Cal State Fullerton News Politics

CSUF spotlights Constitution Day

  • Constitution Day, celebrated Sept. 17, celebrates the adoption of the Constitution, which defines the U.S. government’s powers and ensures democracy. Originally posted in Wednesday’s Daily Titan.
National Archives rotunda in Washington, D.C. Such an amazing place. (Photo: Wikipedia Commons)

A Constitution Day panel put on by Cal State Fullerton’s Division of Politics, Administration and Justice is to be held at the Becker Amphitheater Thursday, Sept. 13.

The panel, “Contemporary Challenges and the U.S. Constitution,” will be from noon to 1 p.m. Along with a voter registration booth, there will be three short discussions on issues relating to the Constitution and the 2012 presidential election, followed by a question and answer session.

“The Constitution, even though it’s over 200 years old, still remains as the center of American politics, it’s still incredibly relevant,” said Scott Spitzer, assistant political science professor, who is moderating the event.

The Constitution Day panel will examine these contemporary topics. The discussions include the “U.S. Supreme Court’s decision on the Affordable Care Act (Obamacare)” by Pam Fiber-Ostrow, Ph.D., an associate political science professor; “U.S. Supreme Court’s Decision on SB 1070 (Arizona’s controversial immigration law)” by Robert Castro, Ph.D., an associate political science professor; and “The 2012 Elections and the Constitution” by Matthew Jarvis, Ph.D, also an assistant political science professor.

Constitution Day celebrates the adoption of the Constitution as well as those who have become U.S. citizens. It is celebrated annually Sept. 17, the day in 1787 when the Constitutional Convention signed the Constitution.

“I want students to understand first of all the Constitution is the rules of the game, how many players can be on the field at any given moment, what are their positions, and what are they allowed to do when they’re on the field,” said Fiber-Ostrow, who will speak about Obamacare.

For example, she said Article I of the Constitution, which deals with Congress’ power and limitations and defines Congress as a bicameral legislature with a lower House of Representatives and a higher Senate, remains relevant.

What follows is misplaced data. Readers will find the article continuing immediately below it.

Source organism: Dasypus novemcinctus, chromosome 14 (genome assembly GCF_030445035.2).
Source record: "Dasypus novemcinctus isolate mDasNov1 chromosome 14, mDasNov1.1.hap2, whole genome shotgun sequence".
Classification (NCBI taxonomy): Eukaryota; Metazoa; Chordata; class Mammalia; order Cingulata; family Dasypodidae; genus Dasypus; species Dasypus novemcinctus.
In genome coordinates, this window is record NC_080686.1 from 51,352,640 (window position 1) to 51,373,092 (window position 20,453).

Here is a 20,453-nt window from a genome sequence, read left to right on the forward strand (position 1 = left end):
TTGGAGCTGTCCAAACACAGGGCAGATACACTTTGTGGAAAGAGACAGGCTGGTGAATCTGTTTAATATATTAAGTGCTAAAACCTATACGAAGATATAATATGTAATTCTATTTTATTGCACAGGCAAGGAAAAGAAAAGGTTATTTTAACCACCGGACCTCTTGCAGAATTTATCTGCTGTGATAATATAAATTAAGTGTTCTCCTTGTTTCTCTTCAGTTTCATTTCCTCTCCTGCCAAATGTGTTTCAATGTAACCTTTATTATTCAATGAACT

“I think it’s extremely important for students to understand the difference between whether or not Congress has the power, and whether or not they should be doing something,” Fiber-Ostrow said.

Associated Students Inc., who is co-sponsoring the event along with the Office of Government Relations and the Division of Politics, Administration and Justice, will have a voter mobilization before the panel. Beginning at 11:30 a.m. Thursday, students can register to vote and get voter materials, Spitzer said.

The event will have free refreshments and Constitution booklets that include the Constitution and the Declaration of Independence, said Frances Teves, director of state relations and advocacy for the Office of Government Relations.

CSUF’s keynote Constitution Day event, focusing on the effects of capital punishment, will examine Proposition 34 and the Eighth Amendment of the Constitution. The panel, “The Cost of Death: Is the price of capital punishment worth the consequences?” will be Wednesday, Sept. 19 from 6:30-8 p.m. in the Titan Student Union pavilions.

One of the event’s speakers, Gil Garcetti, a former Los Angeles district attorney, authored Proposition 34. The proposition, up on the November ballot, will eliminate the death penalty in California and replace it with life in prison without the possibility of parole.

Spitzer, who puts the Preamble and the idea of separation of powers as his favorite parts of the Constitution, said the Constitution is “universally revered” among politicians and still remains at the forefront in American politics.

“Everybody kind of agrees that this is our amazing blueprint for government and it’s working,” he said.

-Tim Worden


The Constitution also…

  • Creates a separation of powers between three branches: Executive, Legislative, and Judicial.
  • Begins with the preamble: “We the people, of the United States, in Order to form a more perfect Union, establish Justice, insure domestic Tranquility, provide for the common defence, promote the general Welfare, and secure the Blessings of Liberty to ourselves and our Posterity, do ordain and establish this Constitution for the United States of America.”
  • Has 27 amendments. The first amendment includes freedom of speech and religion.

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